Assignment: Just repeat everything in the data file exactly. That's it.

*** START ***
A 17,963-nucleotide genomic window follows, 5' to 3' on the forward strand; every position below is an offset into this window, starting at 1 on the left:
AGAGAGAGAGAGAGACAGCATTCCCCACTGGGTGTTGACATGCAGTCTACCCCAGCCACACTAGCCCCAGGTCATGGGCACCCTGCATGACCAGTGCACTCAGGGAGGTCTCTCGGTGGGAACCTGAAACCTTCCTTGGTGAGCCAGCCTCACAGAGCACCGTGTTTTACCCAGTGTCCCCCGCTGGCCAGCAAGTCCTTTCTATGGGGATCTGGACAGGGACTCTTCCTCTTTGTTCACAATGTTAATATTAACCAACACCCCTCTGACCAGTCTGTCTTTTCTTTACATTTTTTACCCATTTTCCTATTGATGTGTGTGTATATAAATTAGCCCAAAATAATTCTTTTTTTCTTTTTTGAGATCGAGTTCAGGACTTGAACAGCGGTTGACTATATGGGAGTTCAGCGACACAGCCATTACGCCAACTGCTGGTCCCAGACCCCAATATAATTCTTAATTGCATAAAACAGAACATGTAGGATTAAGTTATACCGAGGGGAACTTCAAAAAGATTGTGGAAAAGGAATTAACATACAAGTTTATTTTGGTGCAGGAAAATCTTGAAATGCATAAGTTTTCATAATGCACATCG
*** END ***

A 17,963-nucleotide genomic window follows, 5' to 3' on the forward strand; every position below is an offset into this window, starting at 1 on the left:
AGAGAGAGAGAGAGACAGCATTCCCCACTGGGTGTTGACATGCAGTCTACCCCAGCCACACTAGCCCCAGGTCATGGGCACCCTGCATGACCAGTGCACTCAGGGAGGTCTCTCGGTGGGAACCTGAAACCTTCCTTGGTGAGCCAGCCTCACAGAGCACCGTGTTTTACCCAGTGTCCCCCGCTGGCCAGCAAGTCCTTTCTATGGGGATCTGGACAGGGACTCTTCCTCTTTGTTCACAATGTTAATATTAACCAACACCCCTCTGACCAGTCTGTCTTTTCTTTACATTTTTTACCCATTTTCCTATTGATGTGTGTGTATATAAATTAGCCCAAAATAATTCTTTTTTTCTTTTTTGAGATCGAGTTCAGGACTTGAACAGCGGTTGACTATATGGGAGTTCAGCGACACAGCCATTACGCCAACTGCTGGTCCCAGACCCCAATATAATTCTTAATTGCATAAAACAGAACATGTAGGATTAAGTTATACCGAGGGGAACTTCAAAAAGATTGTGGAAAAGGAATTAACATACAAGTTTATTTTGGTGCAGGAAAATCTTGAAATGCATAAGTTTTCATAATGCACATCG